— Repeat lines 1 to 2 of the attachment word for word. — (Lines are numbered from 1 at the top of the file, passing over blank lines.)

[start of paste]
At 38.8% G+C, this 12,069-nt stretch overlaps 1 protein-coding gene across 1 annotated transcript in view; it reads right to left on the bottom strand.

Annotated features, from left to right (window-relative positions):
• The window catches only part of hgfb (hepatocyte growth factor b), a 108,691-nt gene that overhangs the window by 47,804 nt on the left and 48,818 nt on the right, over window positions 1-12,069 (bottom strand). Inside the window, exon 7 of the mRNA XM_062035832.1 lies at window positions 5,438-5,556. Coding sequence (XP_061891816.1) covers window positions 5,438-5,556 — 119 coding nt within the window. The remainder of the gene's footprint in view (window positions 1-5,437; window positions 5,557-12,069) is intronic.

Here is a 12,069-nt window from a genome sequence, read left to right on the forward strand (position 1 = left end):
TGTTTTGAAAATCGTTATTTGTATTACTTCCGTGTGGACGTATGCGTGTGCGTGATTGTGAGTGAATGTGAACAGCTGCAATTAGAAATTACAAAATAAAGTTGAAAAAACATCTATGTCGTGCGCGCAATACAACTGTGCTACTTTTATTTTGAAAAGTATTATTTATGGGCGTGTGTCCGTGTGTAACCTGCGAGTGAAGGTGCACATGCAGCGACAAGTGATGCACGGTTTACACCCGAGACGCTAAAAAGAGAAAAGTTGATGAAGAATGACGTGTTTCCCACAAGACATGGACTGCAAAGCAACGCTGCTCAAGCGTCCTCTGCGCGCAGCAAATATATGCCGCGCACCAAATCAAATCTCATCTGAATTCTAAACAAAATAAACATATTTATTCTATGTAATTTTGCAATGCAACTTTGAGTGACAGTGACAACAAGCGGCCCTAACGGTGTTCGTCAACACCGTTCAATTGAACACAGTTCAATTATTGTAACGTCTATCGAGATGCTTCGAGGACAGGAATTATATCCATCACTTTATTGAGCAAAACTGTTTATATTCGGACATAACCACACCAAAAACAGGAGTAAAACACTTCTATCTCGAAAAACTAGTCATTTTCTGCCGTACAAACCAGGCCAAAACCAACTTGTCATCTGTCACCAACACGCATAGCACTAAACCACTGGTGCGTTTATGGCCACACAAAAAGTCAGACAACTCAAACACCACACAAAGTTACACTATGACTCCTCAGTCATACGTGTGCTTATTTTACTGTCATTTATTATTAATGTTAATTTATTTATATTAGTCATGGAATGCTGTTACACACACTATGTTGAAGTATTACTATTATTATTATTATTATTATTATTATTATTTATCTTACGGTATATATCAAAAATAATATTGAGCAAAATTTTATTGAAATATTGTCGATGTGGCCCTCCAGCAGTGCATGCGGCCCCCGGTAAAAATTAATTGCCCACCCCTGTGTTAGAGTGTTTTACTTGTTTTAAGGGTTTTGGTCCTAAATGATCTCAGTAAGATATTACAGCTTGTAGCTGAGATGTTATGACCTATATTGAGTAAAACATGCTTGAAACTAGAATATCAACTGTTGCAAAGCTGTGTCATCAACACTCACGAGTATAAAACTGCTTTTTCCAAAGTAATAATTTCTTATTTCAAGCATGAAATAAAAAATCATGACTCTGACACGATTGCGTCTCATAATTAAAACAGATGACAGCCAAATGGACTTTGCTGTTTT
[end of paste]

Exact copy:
At 38.8% G+C, this 12,069-nt stretch overlaps 1 protein-coding gene across 1 annotated transcript in view; it reads right to left on the bottom strand.

Annotated features, from left to right (window-relative positions):